Oversight finds ‘small lapses’ in security that led to Colonial Pipeline, JBS hacks

A series of “small lapses” in cybersecurity led to several recent successful ransomware attacks, the House Oversight and Reform Committee concluded in a staff memo released Tuesday.

the memo was the result from a panel investigation into ransomware attacks against Colonial Pipeline, meat producer JBS USA, and insurance group CNA Financial Corporation, all of which involved victims who paid ransoms demanded to ensure critical systems could be restored. online quickly.

“Ransomware attackers took advantage of relatively minor security lapses, such as a single user account controlled by a weak password, to launch enormously costly attacks,” the memo reads. “Even large organizations with apparently robust security systems were victims of simple initial attacks, highlighting the need to increase security education and take other security measures before an attack.”

CNA, who paid a rescue of more than $ 40 million, was successfully attacked after an employee accepted a fake browser update, while JBS, which paid the attackers around $ 11 million At Bitcoin, it saw its systems compromised when hackers gained access to an old account with a weak password that had not been deactivated.

Colonial Pipeline was compromised due to a single stolen password linked to a profile. The attack sparked gas shortages in several states in May after the company was forced to shut down the pipeline and eventually paid the attackers around $ 4.4 million in Bitcoin, most of which went later. recovered by the Department of Justice.

Beyond the security flaws, the committee also found that companies affected by ransomware attacks had no clear points of contact with the federal government, hampering response efforts, and that they faced enormous pressure to pay ransomware. attackers.

“Following discoveries of the intrusions, the three companies faced immediate and repeated pressure from attackers to quickly pay the ransom,” reads the memorandum, noting the attackers’ efforts to increase ransom demands and establish time limits for payment.

Oversight chair Carolyn maloneyCarolyn Maloney Democrats Ask Education Secretary To Address ‘Stealth’ At Federal Level Energy And Environment Overnight – Presented By American Petroleum Institute – Biden Seeks To Address Methane Oversight Committee Chairman Subpoenas To Major Companies oil companies MORE (DN.Y.) previously roasted the leaders of CNA, JBS USA and Colonial Pipeline through letters in June, noting that she was “extremely concerned” by her decision to pay “international criminal actors” the required ransoms.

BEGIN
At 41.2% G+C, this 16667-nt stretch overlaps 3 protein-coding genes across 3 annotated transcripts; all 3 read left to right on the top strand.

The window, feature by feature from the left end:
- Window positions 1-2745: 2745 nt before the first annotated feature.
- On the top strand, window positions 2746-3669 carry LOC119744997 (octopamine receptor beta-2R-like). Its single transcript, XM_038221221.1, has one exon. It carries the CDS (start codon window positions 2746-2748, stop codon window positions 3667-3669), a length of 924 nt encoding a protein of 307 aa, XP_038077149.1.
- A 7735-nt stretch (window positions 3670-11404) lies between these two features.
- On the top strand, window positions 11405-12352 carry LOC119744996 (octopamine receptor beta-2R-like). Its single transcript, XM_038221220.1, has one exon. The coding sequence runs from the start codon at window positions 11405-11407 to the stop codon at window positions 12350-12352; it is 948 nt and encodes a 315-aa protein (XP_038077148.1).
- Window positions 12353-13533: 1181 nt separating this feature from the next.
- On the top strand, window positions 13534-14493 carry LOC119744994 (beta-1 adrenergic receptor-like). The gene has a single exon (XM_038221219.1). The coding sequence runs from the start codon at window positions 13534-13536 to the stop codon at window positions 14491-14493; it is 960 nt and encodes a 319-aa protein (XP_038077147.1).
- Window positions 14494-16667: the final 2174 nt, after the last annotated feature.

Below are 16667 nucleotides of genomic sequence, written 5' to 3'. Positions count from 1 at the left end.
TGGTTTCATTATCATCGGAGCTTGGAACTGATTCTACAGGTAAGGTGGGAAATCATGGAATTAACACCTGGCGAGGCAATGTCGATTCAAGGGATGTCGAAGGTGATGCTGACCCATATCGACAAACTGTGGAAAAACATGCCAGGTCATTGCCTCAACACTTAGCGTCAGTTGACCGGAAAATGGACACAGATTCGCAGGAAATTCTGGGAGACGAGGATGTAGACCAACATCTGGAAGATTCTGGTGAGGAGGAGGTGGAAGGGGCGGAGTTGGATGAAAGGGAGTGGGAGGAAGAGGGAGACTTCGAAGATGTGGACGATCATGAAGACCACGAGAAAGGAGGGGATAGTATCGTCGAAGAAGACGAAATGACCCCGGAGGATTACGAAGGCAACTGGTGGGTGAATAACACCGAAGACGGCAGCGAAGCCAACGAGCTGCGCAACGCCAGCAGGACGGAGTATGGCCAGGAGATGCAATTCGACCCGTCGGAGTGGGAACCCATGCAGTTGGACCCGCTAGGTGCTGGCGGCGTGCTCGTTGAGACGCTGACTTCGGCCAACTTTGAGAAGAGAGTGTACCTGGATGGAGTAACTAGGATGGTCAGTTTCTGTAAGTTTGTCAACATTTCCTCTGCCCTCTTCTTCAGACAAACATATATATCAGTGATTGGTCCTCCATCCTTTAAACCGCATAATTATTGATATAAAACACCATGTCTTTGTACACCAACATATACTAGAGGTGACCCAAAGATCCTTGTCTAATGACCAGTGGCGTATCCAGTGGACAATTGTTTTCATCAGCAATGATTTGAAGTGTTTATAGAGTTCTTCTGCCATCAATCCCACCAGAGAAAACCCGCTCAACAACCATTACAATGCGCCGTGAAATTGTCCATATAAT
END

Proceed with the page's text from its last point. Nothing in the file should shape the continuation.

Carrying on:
The memo was released ahead of a hearing on ransomware attacks held Tuesday by the Oversight and Reform panel, which featured National Cyber ​​Director Chris Inglis and senior officials from the FBI, Cybersecurity and Infrastructure Security Agency (CISA) giving testimony.

The members questioned witnesses, in particular, about the Biden administration’s efforts to reject major recent ransomware attacks, particularly those carried out by Russia-based cybercriminals, which included the attacks on Colonial Pipeline and JBS.

“From the FBI’s perspective, we have not seen a decrease in ransomware attacks in recent months from Russia,” testified Bryan Vorndran, deputy director of the FBI’s Cyber ​​Division. “We have incomplete data, at best we only see about 20 percent of intrusions in the country, not unlike our partners in CISA, but the FBI has remained focused on investigating cybercriminals in Russia and their surroundings”.

Inglis, who testified To another House committee last month that had seen a “noticeable decline” in cyberattacks linked to Russia, he emphasized the need to continue taking steps to encourage the Russian government to address ransomware attacks originating from malicious actors within borders. from the country.

“We will continue to pressure the Russians, but they must understand that they must do their part,” Inglis testified on Tuesday.


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